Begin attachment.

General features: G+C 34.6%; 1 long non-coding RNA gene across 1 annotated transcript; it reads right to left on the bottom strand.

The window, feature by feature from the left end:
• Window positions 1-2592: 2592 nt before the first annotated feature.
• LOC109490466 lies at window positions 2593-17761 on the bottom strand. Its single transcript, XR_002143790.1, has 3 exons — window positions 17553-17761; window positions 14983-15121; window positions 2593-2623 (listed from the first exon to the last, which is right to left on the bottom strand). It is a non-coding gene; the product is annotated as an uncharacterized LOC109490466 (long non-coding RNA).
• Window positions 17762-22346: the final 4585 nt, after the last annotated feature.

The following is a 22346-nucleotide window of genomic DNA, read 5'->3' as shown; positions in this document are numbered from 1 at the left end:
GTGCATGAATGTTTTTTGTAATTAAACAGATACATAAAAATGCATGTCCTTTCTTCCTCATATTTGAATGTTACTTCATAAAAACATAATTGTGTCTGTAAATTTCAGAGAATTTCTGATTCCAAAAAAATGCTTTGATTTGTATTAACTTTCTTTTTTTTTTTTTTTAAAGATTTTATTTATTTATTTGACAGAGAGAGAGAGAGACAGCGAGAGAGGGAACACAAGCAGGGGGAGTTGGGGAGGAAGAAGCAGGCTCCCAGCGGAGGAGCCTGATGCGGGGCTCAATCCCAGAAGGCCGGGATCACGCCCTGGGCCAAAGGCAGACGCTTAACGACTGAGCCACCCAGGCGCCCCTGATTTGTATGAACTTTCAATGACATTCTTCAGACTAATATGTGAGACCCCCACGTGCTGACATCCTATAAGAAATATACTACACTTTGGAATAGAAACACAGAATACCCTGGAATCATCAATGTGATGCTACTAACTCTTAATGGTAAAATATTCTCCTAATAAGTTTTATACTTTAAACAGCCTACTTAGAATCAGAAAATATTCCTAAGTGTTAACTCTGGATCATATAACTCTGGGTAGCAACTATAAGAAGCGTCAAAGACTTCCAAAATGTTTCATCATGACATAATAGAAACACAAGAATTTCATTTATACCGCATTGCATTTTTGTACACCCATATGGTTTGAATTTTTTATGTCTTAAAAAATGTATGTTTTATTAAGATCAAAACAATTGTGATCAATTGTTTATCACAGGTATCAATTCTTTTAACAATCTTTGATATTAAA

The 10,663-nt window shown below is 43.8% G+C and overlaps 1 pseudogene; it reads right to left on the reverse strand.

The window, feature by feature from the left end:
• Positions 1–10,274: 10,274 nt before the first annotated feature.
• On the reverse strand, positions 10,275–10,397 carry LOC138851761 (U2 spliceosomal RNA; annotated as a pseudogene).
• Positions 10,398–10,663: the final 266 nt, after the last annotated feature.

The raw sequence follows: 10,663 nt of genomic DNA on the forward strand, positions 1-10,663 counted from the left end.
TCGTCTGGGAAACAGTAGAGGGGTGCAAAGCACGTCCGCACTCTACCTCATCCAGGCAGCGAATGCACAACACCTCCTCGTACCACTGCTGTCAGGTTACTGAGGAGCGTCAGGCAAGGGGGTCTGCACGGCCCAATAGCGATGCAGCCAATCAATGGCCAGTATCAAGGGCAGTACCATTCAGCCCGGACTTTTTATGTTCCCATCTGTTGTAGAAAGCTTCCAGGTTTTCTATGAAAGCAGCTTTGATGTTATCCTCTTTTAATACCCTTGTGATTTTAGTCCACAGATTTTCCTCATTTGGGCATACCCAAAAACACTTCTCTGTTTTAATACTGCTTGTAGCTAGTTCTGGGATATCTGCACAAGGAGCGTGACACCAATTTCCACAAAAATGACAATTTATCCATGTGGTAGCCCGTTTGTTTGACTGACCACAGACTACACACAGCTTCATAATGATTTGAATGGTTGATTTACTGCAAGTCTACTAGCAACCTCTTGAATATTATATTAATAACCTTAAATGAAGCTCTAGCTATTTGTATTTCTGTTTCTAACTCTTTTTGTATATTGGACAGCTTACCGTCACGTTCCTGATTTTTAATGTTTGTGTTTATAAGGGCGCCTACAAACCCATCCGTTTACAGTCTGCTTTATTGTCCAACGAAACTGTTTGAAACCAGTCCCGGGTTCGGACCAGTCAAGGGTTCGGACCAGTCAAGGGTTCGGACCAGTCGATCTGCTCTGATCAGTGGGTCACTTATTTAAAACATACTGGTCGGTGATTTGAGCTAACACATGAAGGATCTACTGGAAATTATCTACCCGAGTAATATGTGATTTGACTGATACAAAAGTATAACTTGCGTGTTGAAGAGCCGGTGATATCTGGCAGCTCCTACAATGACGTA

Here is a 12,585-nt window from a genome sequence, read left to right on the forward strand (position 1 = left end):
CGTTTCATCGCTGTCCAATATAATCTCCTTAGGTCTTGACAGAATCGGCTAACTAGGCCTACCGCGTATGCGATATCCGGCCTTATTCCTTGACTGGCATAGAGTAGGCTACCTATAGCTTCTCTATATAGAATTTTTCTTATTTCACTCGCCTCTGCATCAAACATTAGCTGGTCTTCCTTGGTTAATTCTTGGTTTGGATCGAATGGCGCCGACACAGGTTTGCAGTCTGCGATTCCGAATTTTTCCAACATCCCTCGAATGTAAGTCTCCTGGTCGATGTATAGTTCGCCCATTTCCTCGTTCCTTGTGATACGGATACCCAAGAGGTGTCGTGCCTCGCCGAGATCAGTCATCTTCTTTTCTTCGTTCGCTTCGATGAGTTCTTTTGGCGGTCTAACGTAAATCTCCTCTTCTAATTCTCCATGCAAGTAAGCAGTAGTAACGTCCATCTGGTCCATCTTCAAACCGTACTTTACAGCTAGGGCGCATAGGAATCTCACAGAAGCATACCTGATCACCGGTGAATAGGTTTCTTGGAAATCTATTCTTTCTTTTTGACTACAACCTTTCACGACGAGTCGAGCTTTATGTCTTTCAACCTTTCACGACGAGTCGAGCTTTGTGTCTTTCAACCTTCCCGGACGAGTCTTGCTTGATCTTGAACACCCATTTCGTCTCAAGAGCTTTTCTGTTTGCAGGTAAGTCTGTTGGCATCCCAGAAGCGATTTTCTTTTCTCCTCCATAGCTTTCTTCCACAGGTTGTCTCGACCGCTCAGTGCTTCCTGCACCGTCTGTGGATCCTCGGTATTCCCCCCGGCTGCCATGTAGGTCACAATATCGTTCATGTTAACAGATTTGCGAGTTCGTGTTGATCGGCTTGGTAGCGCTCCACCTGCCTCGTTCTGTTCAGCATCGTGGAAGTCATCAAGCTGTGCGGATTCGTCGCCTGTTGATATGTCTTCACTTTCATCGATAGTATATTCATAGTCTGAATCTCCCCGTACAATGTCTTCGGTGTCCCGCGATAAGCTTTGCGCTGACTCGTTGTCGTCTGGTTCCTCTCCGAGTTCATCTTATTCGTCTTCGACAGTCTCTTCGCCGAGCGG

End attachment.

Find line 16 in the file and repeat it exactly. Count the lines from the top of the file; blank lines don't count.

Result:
CGTTTCATCGCTGTCCAATATAATCTCCTTAGGTCTTGACAGAATCGGCTAACTAGGCCTACCGCGTATGCGATATCCGGCCTTATTCCTTGACTGGCATAGAGTAGGCTACCTATAGCTTCTCTATATAGAATTTTTCTTATTTCACTCGCCTCTGCATCAAACATTAGCTGGTCTTCCTTGGTTAATTCTTGGTTTGGATCGAATGGCGCCGACACAGGTTTGCAGTCTGCGATTCCGAATTTTTCCAACATCCCTCGAATGTAAGTCTCCTGGTCGATGTATAGTTCGCCCATTTCCTCGTTCCTTGTGATACGGATACCCAAGAGGTGTCGTGCCTCGCCGAGATCAGTCATCTTCTTTTCTTCGTTCGCTTCGATGAGTTCTTTTGGCGGTCTAACGTAAATCTCCTCTTCTAATTCTCCATGCAAGTAAGCAGTAGTAACGTCCATCTGGTCCATCTTCAAACCGTACTTTACAGCTAGGGCGCATAGGAATCTCACAGAAGCATACCTGATCACCGGTGAATAGGTTTCTTGGAAATCTATTCTTTCTTTTTGACTACAACCTTTCACGACGAGTCGAGCTTTATGTCTTTCAACCTTTCACGACGAGTCGAGCTTTGTGTCTTTCAACCTTCCCGGACGAGTCTTGCTTGATCTTGAACACCCATTTCGTCTCAAGAGCTTTTCTGTTTGCAGGTAAGTCTGTTGGCATCCCAGAAGCGATTTTCTTTTCTCCTCCATAGCTTTCTTCCACAGGTTGTCTCGACCGCTCAGTGCTTCCTGCACCGTCTGTGGATCCTCGGTATTCCCCCCGGCTGCCATGTAGGTCACAATATCGTTCATGTTAACAGATTTGCGAGTTCGTGTTGATCGGCTTGGTAGCGCTCCACCTGCCTCGTTCTGTTCAGCATCGTGGAAGTCATCAAGCTGTGCGGATTCGTCGCCTGTTGATATGTCTTCACTTTCATCGATAGTATATTCATAGTCTGAATCTCCCCGTACAATGTCTTCGGTGTCCCGCGATAAGCTTTGCGCTGACTCGTTGTCGTCTGGTTCCTCTCCGAGTTCATCTTATTCGTCTTCGACAGTCTCTTCGCCGAGCGG